This was an extremely strange / rare issue, so I figured I would share it.
In this customers environment, they are using XenApp 6.5 on Server 2008 R2 for published desktops, this environment is a hosted desktop environment for a number of countries in Europe.
Infrequently an issue could be observed where the users timezones would shift out by one or two hours within the Lotus Notes application. This would case SameTime conversations and Calendar times to display out by the aforementioned value above.
When this issue occurred, it happened to all users on the server. A restart of the server did not fix the issue.
Interestingly, a “TZUtil /g” was reporting the client was in the correct time zone:
If you ran “TZUtil /s GMT Standard Time“, then closed and opened Lotus Notes… The problem was resolved for that user, in that session until they logged off.
It’s worth pointing out, that this issue was only seen in Lotus Notes, not in any other application, java or otherwise.
When comparing the TimeZone settings from a problematic server to a working server, I found the following difference:
These keys are stored under:
And the working server looked as follows:
Now that is weird! So we copied the correct keys from the server to server and the issue was resolved. On all servers once users closed and opened Lotus Notes again.
But what caused this?
With a work around in place, I began to dig deeper into what caused the timezone to change on the servers despite the fact that no users have the ability to do so.
Analysing the logins to the servers, I spotted an administrator account logging into each of the servers as the day went by. This user didn’t log into the correctly working servers so this was the first clue.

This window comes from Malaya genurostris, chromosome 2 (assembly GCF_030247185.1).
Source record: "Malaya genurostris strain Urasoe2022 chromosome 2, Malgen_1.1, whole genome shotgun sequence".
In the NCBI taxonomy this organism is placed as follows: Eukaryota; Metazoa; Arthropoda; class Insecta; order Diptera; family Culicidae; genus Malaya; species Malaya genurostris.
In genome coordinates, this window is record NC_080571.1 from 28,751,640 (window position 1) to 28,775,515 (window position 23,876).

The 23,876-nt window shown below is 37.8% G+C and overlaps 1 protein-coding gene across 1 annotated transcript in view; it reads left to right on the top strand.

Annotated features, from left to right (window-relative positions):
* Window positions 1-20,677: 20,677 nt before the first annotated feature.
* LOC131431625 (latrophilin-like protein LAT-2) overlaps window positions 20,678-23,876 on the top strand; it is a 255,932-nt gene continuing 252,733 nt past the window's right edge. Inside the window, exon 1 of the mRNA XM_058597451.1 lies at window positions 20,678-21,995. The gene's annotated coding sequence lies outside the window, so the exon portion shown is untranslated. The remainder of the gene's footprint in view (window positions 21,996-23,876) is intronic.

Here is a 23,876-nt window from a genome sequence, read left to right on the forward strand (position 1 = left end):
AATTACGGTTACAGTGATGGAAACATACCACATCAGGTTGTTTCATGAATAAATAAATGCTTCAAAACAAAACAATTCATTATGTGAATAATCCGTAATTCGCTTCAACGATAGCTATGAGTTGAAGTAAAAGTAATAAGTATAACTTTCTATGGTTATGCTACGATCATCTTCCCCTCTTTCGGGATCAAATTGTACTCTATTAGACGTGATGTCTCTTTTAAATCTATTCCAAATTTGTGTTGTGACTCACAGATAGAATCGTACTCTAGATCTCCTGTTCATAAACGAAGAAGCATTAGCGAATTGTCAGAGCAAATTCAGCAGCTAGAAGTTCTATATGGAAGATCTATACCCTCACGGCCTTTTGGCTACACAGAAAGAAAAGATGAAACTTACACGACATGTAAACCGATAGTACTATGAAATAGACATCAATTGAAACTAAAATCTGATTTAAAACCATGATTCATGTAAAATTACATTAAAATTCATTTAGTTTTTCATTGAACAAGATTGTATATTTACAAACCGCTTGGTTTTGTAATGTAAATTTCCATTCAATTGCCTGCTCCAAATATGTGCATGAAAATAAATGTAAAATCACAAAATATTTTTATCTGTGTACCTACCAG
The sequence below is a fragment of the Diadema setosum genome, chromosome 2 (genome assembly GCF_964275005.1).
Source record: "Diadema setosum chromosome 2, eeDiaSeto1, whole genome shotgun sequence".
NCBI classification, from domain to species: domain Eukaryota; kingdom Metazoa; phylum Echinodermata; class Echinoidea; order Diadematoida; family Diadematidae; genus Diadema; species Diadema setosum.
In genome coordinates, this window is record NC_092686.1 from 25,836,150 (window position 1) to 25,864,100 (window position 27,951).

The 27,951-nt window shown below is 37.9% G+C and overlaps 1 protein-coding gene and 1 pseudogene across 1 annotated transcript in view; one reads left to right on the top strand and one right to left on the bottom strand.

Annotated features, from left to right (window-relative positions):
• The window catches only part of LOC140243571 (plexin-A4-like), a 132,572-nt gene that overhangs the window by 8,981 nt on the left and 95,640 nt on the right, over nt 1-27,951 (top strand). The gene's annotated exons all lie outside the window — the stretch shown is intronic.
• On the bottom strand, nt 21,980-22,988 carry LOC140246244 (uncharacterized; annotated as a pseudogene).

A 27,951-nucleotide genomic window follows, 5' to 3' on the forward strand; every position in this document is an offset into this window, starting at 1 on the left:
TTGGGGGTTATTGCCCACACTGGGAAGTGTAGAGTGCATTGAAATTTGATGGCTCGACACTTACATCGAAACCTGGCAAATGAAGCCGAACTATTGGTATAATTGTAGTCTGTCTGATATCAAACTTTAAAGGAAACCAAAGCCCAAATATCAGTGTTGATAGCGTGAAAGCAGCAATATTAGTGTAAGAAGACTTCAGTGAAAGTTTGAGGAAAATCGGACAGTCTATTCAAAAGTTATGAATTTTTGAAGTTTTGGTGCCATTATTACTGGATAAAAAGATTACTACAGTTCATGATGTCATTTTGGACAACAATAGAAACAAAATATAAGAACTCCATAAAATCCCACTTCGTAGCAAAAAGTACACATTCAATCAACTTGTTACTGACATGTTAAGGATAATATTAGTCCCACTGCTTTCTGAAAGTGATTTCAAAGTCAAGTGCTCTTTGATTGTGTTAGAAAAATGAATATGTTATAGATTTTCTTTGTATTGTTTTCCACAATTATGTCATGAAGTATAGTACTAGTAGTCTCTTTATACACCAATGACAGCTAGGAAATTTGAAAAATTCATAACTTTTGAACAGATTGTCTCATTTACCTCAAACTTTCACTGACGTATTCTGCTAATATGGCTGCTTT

Now if you’ve used Lotus Notes combined with XenApp and timezones before, you’ll know its a complete nightmare, interestingly the administrator in question (me, shamefully), was logging onto a XenApp session with a linux timezone to replicate an issue.
More embarrassingly, I then decided to Remote Desktop inside of the XenApp session to the affected servers, and with my admin account being who it was… inadvertently changed the timezone for the servers it seems.
That doesn’t sound right? You rdp’d from a client in a different time zone and it changed the server timezone?
I agree, but I have since been able to replicate this in a test environment. As with Server 2008 Microsoft now handle the timezone redirection themselves as part of group policy and administrative accounts will change the timezone of the server intermittently.
Now most customers probably wouldn’t even notice this, unless they are using lotus notes, as all other applications behaved correctly.
How do you work around this issue?
Ensure that the Group Policy you use to configure timezone redirection is configured to “not apply” to any local administrator on the XenApp server that may log in.